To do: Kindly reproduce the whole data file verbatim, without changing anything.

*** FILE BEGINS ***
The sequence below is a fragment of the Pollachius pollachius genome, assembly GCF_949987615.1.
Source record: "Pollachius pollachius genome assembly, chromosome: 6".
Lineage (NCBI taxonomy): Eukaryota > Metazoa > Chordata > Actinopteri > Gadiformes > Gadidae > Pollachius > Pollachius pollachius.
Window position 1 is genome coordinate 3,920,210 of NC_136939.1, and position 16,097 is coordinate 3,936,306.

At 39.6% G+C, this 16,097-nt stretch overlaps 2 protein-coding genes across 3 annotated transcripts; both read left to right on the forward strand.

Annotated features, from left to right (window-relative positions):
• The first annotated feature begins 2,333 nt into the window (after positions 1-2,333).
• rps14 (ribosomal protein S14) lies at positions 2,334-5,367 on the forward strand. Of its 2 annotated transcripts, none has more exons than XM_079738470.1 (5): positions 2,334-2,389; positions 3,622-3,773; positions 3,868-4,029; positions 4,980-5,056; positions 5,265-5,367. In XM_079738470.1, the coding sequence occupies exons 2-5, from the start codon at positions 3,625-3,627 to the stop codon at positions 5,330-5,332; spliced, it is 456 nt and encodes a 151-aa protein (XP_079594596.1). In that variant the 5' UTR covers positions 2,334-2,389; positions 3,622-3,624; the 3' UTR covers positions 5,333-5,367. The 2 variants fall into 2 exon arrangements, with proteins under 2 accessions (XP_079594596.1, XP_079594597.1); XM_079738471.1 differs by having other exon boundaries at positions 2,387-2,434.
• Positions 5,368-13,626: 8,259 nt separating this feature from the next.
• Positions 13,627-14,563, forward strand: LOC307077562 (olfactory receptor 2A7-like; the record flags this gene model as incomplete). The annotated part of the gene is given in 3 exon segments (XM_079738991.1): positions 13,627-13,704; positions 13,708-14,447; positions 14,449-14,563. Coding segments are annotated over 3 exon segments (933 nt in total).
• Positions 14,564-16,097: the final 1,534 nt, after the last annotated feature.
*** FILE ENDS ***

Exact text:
The sequence below is a fragment of the Pollachius pollachius genome, assembly GCF_949987615.1.
Source record: "Pollachius pollachius genome assembly, chromosome: 6".
Lineage (NCBI taxonomy): Eukaryota > Metazoa > Chordata > Actinopteri > Gadiformes > Gadidae > Pollachius > Pollachius pollachius.
Window position 1 is genome coordinate 3,920,210 of NC_136939.1, and position 16,097 is coordinate 3,936,306.

At 39.6% G+C, this 16,097-nt stretch overlaps 2 protein-coding genes across 3 annotated transcripts; both read left to right on the forward strand.

Annotated features, from left to right (window-relative positions):
• The first annotated feature begins 2,333 nt into the window (after positions 1-2,333).
• rps14 (ribosomal protein S14) lies at positions 2,334-5,367 on the forward strand. Of its 2 annotated transcripts, none has more exons than XM_079738470.1 (5): positions 2,334-2,389; positions 3,622-3,773; positions 3,868-4,029; positions 4,980-5,056; positions 5,265-5,367. In XM_079738470.1, the coding sequence occupies exons 2-5, from the start codon at positions 3,625-3,627 to the stop codon at positions 5,330-5,332; spliced, it is 456 nt and encodes a 151-aa protein (XP_079594596.1). In that variant the 5' UTR covers positions 2,334-2,389; positions 3,622-3,624; the 3' UTR covers positions 5,333-5,367. The 2 variants fall into 2 exon arrangements, with proteins under 2 accessions (XP_079594596.1, XP_079594597.1); XM_079738471.1 differs by having other exon boundaries at positions 2,387-2,434.
• Positions 5,368-13,626: 8,259 nt separating this feature from the next.
• Positions 13,627-14,563, forward strand: LOC307077562 (olfactory receptor 2A7-like; the record flags this gene model as incomplete). The annotated part of the gene is given in 3 exon segments (XM_079738991.1): positions 13,627-13,704; positions 13,708-14,447; positions 14,449-14,563. Coding segments are annotated over 3 exon segments (933 nt in total).
• Positions 14,564-16,097: the final 1,534 nt, after the last annotated feature.